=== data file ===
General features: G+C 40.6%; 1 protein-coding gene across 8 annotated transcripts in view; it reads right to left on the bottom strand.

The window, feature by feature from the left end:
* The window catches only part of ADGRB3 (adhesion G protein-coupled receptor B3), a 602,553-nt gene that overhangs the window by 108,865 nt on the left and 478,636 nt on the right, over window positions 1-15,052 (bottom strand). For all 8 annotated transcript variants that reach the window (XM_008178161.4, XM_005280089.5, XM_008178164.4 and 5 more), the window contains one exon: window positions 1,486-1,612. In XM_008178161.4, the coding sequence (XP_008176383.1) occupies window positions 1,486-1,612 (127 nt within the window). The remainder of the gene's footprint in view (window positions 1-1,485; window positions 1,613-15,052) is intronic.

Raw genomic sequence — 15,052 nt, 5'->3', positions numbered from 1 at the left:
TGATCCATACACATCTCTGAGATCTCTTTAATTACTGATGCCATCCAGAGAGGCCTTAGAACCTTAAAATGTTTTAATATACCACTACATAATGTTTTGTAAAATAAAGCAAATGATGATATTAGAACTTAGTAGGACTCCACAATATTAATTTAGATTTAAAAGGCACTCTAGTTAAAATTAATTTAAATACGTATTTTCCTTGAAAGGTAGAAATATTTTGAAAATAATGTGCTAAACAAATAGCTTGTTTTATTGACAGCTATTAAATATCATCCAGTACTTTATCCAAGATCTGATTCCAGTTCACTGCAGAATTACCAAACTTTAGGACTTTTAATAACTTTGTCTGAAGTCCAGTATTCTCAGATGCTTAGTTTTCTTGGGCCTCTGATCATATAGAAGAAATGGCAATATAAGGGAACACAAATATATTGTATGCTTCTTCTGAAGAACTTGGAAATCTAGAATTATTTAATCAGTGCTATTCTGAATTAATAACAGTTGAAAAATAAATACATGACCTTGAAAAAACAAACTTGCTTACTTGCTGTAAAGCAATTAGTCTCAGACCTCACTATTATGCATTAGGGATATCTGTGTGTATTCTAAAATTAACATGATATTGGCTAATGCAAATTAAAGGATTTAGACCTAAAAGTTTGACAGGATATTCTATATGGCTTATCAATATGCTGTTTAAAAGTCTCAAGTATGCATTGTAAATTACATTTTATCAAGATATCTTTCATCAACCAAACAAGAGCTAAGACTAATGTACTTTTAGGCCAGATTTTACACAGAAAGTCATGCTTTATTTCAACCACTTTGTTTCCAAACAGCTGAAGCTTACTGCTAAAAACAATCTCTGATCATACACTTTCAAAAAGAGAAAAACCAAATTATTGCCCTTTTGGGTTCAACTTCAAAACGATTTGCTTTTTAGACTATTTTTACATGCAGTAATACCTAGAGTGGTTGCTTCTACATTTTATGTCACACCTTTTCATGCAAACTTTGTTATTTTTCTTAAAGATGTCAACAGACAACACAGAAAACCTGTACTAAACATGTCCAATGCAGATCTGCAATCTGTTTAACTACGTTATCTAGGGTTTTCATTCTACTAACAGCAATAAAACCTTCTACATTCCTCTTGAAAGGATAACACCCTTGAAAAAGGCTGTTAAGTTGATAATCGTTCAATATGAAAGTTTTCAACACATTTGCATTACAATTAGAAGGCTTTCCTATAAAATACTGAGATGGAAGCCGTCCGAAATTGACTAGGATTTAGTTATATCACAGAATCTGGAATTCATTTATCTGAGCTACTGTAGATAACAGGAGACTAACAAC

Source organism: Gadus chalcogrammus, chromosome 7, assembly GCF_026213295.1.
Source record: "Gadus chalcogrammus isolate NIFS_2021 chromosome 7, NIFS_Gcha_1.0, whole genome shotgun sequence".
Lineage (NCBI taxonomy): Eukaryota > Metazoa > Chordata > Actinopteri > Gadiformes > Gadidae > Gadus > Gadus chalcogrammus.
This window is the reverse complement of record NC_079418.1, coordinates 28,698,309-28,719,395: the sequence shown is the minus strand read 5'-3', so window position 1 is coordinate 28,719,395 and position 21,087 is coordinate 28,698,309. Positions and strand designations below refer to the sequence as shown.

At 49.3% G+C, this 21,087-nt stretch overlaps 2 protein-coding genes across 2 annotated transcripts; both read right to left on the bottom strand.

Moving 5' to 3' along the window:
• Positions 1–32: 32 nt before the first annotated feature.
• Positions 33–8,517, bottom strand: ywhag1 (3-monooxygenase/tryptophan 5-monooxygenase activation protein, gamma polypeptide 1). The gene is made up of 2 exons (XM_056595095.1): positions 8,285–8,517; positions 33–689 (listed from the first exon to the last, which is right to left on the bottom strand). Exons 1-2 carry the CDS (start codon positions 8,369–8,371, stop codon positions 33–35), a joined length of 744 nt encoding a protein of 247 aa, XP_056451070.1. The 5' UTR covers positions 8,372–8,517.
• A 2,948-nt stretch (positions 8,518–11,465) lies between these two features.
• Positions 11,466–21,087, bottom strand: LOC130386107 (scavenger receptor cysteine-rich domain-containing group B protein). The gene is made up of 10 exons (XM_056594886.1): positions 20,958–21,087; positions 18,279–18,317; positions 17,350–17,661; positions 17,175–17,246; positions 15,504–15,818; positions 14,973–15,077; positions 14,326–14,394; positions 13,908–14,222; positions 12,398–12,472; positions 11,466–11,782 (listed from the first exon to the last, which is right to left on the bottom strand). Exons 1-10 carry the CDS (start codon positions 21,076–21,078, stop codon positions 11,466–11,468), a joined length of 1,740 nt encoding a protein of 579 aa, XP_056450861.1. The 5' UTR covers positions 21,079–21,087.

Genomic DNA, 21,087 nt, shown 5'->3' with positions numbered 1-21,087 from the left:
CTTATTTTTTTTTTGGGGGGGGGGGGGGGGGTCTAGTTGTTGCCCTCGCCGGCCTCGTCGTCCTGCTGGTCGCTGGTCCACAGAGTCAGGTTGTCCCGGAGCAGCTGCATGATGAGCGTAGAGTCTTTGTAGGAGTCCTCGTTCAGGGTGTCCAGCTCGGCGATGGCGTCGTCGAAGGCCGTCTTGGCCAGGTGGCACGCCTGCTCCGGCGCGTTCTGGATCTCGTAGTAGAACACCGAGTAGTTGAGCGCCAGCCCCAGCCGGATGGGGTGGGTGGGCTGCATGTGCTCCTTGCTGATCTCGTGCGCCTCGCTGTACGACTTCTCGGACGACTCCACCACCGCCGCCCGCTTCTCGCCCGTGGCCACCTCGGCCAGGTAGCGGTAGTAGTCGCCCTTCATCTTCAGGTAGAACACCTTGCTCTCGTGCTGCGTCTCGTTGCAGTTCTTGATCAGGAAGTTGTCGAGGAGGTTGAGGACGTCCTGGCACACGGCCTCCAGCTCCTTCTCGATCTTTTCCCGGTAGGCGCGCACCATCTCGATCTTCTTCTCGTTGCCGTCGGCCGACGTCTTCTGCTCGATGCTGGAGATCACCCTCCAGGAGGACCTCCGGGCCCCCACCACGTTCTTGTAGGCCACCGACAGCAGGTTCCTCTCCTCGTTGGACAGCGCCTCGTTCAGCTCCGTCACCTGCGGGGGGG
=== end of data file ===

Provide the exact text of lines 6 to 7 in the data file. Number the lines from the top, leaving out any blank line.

Source organism: Gadus chalcogrammus, chromosome 7, assembly GCF_026213295.1.
Source record: "Gadus chalcogrammus isolate NIFS_2021 chromosome 7, NIFS_Gcha_1.0, whole genome shotgun sequence".